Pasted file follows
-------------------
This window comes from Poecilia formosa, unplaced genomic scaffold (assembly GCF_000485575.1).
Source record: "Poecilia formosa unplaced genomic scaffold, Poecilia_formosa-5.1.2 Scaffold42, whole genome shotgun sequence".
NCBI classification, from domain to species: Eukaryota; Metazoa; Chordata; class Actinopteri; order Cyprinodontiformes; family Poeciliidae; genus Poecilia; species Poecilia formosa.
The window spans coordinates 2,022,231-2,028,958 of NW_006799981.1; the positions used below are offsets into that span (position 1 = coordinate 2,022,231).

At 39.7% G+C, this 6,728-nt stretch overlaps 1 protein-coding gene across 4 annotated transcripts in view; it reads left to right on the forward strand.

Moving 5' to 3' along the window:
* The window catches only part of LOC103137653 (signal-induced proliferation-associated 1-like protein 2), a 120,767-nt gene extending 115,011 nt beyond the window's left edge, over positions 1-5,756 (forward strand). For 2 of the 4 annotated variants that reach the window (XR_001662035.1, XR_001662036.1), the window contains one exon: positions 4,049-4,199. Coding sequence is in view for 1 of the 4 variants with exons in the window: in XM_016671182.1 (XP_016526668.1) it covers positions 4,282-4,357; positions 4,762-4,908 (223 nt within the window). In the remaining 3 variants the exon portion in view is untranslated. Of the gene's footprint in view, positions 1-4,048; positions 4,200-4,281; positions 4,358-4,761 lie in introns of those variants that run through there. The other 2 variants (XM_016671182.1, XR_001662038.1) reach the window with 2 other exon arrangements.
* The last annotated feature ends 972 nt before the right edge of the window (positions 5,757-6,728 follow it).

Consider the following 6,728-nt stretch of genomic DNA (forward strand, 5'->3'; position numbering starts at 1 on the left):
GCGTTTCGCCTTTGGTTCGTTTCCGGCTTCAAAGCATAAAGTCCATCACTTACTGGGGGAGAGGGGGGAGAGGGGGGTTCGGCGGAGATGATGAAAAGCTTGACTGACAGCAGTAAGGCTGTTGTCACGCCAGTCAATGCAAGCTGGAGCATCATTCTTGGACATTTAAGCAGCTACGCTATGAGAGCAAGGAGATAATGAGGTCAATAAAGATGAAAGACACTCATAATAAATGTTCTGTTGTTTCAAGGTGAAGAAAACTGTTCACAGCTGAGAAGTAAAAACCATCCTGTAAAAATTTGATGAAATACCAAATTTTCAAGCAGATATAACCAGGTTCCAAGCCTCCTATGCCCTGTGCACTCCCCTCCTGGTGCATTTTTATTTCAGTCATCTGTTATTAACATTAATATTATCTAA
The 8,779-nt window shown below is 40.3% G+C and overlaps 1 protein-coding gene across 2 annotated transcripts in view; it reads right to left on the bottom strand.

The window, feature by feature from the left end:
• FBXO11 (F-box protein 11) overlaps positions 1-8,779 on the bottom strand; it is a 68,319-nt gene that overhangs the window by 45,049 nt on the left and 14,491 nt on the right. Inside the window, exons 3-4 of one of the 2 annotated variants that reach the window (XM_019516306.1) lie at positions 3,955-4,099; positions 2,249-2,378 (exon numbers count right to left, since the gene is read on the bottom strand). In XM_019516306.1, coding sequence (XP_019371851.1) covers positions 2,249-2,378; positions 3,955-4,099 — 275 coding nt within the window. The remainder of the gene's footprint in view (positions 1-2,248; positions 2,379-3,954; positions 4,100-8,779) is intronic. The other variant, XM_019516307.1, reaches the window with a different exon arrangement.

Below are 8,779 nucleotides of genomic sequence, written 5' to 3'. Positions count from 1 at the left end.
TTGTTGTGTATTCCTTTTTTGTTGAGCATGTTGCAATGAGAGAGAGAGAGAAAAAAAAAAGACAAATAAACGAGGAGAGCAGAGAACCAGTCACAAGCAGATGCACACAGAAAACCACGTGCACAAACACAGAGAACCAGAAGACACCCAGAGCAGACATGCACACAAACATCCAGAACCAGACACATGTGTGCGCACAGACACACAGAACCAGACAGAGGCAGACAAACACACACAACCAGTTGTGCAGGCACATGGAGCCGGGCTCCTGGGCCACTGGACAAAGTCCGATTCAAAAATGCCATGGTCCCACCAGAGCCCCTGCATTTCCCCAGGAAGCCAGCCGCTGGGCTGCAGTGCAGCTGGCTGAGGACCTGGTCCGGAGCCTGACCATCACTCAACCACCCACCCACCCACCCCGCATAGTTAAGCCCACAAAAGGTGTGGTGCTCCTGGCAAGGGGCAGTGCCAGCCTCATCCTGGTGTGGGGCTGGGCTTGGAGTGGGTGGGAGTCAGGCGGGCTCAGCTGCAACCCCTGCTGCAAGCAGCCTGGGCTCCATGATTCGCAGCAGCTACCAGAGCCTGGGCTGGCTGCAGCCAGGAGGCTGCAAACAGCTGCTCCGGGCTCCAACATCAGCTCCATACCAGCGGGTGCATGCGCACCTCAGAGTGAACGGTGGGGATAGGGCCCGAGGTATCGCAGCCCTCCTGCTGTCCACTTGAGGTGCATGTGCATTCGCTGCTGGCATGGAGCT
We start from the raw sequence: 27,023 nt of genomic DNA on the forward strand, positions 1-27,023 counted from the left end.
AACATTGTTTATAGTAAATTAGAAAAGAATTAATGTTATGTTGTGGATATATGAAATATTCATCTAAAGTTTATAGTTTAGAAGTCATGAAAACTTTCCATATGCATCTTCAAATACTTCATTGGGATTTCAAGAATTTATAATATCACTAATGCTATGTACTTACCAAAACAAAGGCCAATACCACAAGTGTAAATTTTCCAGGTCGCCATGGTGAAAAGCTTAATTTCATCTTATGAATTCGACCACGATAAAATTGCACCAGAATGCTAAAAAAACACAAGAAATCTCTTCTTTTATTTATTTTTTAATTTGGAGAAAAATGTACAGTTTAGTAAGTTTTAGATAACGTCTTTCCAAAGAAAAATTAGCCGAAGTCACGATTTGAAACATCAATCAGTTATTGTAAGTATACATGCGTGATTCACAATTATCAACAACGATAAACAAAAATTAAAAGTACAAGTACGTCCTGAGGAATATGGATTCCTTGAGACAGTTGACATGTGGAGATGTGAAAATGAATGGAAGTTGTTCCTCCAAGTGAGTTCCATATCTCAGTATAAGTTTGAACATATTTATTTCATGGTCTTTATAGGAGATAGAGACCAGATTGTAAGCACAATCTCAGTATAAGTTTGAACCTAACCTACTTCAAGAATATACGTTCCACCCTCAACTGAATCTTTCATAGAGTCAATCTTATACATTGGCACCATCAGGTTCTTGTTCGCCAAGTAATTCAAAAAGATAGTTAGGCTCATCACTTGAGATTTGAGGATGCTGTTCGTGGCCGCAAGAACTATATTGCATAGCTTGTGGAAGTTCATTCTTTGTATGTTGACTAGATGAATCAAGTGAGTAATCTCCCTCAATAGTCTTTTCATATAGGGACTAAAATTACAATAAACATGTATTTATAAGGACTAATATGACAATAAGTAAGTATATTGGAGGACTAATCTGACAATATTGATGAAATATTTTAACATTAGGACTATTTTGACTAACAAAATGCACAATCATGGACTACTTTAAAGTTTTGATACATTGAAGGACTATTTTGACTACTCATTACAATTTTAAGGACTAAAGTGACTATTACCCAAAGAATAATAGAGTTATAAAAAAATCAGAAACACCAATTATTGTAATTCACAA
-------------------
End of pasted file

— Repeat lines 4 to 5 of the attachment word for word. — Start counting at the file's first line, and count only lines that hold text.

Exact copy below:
The window spans coordinates 2,022,231-2,028,958 of NW_006799981.1; the positions used below are offsets into that span (position 1 = coordinate 2,022,231).

At 39.7% G+C, this 6,728-nt stretch overlaps 1 protein-coding gene across 4 annotated transcripts in view; it reads left to right on the forward strand.